A Traveler and his Cat exploring America.

Friday, October 3, 2014

Fort Pickens

Gulf Island National Seashore, Florida

Building of Fort Pickens began in 1829 and was to be the largest of four forts intended to guard and defend Pensacola Bay, Florida.  Outside the visitors center I found this sign interesting.

Inside the center I thought this display most interesting of all.  Ever wonder what was down those little holes in the wet sand as you walk along the beach?  I did, all the time.  Oh the holes I dug as a little boy and never found anything.  Well, it appears I wasn't digging deep enough.  That cast is nearly three feet tall.

 Then we took the driving tour around the Fort stopping along the way.  
This is where BIG guns used to be positioned.

This is where they kept the powder and cannonballs under the BIG guns.

Here is one of the remaining BIG guns.  I think it has a 15 inch bore.  
You can see how they could swivel the gun around to shoot in all directions.

This is a smaller gun.  What is interesting here is that it was a smooth bore cannon at one time.  Then with techonology came improvements.  A rifled bore (the ridges) made for more accurate shooting.  So instead of junking the old cannon, they designed an insert to fit within the smooth bore.
My, if only our dysfunctional government of today was so wise and thrifty.  

All those fantastic photos I took on this post a couple days ago were from this area.  See the chain link fencing?  They don't want you in there.  You might hurt yourself.  And then you would sue the Park Service in the traditional American way that we Americans enjoy doing.  Anyway, it's always fun trying to position your lens in between the links of a fence.  What the Park Service needs to do is provide small portals within the fencing to poke a camera lens through.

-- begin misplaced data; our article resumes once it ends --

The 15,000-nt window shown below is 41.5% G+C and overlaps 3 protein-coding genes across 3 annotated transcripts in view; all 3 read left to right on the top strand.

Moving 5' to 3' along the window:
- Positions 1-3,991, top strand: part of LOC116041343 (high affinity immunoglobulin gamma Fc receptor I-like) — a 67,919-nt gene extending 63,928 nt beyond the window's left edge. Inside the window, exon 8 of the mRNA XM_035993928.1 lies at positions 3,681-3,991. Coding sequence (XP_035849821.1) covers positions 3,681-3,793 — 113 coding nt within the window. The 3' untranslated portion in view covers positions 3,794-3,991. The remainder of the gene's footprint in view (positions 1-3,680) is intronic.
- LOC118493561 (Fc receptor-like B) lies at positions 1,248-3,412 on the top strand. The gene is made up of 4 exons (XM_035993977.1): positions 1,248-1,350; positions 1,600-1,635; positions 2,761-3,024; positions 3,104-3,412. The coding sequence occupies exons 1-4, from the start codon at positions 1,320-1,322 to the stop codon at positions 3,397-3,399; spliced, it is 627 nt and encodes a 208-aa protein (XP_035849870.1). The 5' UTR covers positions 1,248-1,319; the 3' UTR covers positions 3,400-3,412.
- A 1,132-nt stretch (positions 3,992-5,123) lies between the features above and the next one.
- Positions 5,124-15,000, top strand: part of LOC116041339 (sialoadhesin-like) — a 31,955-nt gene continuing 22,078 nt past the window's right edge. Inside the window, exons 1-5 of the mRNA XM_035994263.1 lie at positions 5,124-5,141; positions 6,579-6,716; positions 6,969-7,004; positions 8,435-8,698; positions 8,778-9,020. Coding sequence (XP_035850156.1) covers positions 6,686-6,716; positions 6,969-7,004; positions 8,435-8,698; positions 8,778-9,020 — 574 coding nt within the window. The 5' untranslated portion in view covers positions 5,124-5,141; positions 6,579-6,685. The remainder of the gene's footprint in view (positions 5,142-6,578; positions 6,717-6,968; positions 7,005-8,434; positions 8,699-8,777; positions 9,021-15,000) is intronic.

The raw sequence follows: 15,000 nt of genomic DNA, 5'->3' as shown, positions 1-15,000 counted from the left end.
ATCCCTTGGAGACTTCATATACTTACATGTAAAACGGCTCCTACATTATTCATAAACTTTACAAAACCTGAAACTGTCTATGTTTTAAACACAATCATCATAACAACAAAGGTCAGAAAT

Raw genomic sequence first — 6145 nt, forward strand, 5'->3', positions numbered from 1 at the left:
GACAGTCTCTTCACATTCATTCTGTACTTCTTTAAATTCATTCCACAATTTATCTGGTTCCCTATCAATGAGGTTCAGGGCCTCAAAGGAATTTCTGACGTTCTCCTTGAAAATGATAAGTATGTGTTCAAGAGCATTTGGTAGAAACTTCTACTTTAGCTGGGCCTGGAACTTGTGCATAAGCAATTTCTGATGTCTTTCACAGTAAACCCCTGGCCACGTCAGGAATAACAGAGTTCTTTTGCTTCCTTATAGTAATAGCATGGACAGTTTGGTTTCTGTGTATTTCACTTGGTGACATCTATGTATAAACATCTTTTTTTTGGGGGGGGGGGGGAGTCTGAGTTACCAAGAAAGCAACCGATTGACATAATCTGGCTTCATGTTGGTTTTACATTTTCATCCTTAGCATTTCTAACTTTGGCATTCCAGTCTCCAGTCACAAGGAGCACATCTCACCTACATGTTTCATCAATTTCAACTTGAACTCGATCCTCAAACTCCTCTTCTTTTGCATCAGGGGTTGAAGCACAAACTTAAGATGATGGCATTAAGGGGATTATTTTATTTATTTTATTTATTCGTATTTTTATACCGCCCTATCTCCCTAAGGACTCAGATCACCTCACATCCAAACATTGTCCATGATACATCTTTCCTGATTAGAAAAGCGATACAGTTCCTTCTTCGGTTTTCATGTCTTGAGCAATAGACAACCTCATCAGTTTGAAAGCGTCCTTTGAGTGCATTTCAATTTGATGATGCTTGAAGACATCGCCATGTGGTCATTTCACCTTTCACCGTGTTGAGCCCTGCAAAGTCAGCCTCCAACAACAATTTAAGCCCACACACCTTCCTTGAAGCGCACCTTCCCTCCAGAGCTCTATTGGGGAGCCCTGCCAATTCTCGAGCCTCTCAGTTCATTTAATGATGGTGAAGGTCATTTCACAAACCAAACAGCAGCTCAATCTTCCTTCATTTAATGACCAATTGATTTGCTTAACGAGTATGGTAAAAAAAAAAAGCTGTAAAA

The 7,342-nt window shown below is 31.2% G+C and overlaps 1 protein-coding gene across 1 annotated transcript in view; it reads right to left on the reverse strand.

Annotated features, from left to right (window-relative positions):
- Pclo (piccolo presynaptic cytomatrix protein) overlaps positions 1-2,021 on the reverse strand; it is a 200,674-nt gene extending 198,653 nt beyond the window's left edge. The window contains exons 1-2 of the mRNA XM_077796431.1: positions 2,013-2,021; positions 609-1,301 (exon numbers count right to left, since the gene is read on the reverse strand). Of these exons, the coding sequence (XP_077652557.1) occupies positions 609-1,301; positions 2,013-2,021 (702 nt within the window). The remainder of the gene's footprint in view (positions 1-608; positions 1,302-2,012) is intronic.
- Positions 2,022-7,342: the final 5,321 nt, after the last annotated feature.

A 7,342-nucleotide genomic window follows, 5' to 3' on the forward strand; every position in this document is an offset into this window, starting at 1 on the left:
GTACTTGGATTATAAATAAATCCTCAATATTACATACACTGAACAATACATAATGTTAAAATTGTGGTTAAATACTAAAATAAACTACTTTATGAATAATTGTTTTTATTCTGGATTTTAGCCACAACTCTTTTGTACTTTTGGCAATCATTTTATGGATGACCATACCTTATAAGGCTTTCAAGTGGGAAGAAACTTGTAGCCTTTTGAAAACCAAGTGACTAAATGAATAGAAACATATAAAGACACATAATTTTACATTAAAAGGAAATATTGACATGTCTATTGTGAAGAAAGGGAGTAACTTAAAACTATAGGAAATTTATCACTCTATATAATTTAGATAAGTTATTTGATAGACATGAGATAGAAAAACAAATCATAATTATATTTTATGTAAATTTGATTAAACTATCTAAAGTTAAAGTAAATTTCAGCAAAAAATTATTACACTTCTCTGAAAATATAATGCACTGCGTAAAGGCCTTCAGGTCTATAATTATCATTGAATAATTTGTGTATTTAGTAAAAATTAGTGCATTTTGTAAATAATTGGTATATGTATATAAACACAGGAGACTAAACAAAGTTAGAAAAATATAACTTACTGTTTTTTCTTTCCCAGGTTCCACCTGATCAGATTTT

That would be thoughtful. 

More of Fort Pickens tomorrow


s.c said...

Its very interesting to look around on this spot. I am wondering against who the fort was built. Mexicans, English or just protection in common.

LĂșcia said...

When I was a kid I was always expecting to see an animal coming out of the holes. :)

E.liza"BETH" said...

now that was a close-up. wow, a bit scary. ha. ha!! ( :

MarkD60 said...

This is very interesting and great photos.
I would like to poke around there for a day or so.

MarkD60 said...

PS I put a link to this post on my Facebook page.

Linda Kay said...

Very interesting. We have a number of old Western forts in Texas, and it is enjoyable to walk through them. There is even a "Forts Trail", but it takes a bit to travel the entire length of it. Some of them are in better shape than others. Thanks for sharing these pictures.

TexWisGirl said...

the bore holes in the sand are neat. and the refit of the cannon, too!

Rose said...

This is a great post...the sad thing about the chance of being sued is all too real. There are times that I think it needs to be done, but so many where I feel people are just looking for an easy buck.

One of the places we used to wade and fish the creeks is by covered bridge...now there is a sign that there is no wading allowed...simple because some people are so dumb they try to wade the creek when it is too high during flood season. It just irks me to no end.

Debbie said...

i always think of the men and the souls lost during times of war!!

Randy said...

Interesting place and tour.

biebkriebels said...

It is a huge fort and made for eternity, so much left of it.

Pam said...

Who needs the fence, they have a crab standing guard! Love the display showing their tunnels.